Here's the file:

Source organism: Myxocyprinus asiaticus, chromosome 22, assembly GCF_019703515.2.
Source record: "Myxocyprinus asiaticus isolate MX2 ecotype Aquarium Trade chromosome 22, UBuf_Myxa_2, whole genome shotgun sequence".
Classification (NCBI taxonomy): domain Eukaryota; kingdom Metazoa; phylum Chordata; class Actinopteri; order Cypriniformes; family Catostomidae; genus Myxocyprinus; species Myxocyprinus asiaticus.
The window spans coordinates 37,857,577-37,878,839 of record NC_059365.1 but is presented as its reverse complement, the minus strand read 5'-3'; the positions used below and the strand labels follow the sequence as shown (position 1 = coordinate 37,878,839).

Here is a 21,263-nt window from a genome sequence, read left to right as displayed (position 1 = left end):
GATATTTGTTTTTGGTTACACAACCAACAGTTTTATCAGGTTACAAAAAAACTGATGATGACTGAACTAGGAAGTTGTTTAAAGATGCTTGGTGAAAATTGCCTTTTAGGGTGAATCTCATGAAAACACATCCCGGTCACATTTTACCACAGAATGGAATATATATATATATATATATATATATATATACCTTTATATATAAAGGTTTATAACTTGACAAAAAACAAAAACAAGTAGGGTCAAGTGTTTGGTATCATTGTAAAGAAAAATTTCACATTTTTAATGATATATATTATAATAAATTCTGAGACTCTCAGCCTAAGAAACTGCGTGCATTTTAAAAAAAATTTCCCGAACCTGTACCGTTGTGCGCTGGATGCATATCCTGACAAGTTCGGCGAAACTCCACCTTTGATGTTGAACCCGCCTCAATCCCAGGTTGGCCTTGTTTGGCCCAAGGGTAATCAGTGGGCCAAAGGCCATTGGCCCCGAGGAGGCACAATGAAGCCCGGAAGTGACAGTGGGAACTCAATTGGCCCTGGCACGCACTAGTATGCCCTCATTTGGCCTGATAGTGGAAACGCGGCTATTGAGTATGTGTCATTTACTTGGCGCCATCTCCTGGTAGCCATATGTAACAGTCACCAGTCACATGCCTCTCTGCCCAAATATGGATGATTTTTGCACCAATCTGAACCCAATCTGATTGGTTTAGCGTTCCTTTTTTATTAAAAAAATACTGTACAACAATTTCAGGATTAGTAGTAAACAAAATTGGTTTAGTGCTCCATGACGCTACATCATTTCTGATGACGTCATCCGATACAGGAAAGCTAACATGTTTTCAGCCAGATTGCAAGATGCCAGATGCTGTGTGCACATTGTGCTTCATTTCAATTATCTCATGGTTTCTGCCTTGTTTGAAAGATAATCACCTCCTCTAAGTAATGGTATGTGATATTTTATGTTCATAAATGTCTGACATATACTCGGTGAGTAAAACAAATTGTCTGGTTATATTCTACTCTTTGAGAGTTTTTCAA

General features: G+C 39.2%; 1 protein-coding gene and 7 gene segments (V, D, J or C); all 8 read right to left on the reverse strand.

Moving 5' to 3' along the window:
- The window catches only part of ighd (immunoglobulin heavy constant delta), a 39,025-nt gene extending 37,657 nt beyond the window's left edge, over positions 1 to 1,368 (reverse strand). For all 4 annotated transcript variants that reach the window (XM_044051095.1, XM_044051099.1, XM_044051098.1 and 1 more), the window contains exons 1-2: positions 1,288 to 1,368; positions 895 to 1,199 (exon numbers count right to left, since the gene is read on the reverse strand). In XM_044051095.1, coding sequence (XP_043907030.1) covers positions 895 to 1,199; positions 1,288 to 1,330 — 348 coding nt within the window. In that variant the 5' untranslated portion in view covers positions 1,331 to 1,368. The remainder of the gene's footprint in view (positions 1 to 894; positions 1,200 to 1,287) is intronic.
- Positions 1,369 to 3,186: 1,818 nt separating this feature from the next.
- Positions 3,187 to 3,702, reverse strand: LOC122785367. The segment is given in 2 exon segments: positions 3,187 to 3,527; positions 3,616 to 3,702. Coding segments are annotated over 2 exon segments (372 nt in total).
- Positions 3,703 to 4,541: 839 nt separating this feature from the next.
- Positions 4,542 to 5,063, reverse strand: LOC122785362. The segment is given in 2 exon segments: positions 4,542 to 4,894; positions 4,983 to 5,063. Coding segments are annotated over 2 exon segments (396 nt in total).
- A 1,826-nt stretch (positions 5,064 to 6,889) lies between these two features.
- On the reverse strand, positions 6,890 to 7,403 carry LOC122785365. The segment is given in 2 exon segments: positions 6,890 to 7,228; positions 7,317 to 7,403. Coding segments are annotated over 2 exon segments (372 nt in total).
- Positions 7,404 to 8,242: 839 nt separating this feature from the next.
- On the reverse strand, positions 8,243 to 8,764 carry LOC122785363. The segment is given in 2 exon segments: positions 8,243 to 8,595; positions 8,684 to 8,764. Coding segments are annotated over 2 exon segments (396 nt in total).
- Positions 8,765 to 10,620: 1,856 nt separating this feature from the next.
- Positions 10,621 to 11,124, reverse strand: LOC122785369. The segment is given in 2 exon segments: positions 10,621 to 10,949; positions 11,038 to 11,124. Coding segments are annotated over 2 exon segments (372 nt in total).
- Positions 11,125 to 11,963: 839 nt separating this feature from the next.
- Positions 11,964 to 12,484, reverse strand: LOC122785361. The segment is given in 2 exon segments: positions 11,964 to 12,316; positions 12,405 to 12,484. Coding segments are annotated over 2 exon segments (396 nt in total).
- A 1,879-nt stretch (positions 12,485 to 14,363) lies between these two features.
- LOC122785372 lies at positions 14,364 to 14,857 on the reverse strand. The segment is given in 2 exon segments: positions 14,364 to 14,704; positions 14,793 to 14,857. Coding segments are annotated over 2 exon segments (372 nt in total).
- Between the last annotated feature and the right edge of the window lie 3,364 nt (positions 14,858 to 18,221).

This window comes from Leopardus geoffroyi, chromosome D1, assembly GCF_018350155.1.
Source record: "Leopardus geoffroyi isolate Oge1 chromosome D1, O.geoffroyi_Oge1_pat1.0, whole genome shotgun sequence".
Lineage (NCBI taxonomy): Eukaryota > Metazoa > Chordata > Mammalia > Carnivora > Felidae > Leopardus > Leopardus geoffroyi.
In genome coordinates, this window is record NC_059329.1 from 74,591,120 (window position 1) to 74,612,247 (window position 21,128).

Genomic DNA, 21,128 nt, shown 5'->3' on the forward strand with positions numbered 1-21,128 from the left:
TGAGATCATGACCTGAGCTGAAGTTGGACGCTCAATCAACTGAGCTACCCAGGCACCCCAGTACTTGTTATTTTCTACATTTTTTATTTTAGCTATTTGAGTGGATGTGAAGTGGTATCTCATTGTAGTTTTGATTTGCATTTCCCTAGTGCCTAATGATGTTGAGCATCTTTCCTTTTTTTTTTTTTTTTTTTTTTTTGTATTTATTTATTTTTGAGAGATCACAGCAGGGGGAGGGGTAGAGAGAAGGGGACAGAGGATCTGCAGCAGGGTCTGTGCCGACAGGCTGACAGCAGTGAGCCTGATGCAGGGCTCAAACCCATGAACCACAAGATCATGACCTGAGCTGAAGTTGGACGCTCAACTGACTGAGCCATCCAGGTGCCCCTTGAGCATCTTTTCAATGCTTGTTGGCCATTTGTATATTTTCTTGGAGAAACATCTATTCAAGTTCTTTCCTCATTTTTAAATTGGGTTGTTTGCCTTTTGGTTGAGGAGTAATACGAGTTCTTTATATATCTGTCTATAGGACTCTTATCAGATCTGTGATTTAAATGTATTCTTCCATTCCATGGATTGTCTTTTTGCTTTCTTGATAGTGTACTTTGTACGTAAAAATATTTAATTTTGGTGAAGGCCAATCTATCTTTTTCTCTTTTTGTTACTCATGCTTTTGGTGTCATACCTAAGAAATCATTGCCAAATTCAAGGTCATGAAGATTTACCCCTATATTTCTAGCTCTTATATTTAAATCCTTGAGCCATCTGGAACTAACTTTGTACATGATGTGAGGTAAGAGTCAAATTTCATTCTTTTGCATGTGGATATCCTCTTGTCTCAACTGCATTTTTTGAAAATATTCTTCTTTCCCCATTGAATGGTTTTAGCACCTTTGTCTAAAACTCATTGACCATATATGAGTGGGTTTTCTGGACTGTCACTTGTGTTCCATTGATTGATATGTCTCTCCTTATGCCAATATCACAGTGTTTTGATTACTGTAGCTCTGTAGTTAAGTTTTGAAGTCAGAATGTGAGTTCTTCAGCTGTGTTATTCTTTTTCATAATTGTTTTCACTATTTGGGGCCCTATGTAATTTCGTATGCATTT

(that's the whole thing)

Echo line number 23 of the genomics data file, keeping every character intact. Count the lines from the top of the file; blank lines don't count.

- LOC122785372 lies at positions 14,364 to 14,857 on the reverse strand. The segment is given in 2 exon segments: positions 14,364 to 14,704; positions 14,793 to 14,857. Coding segments are annotated over 2 exon segments (372 nt in total).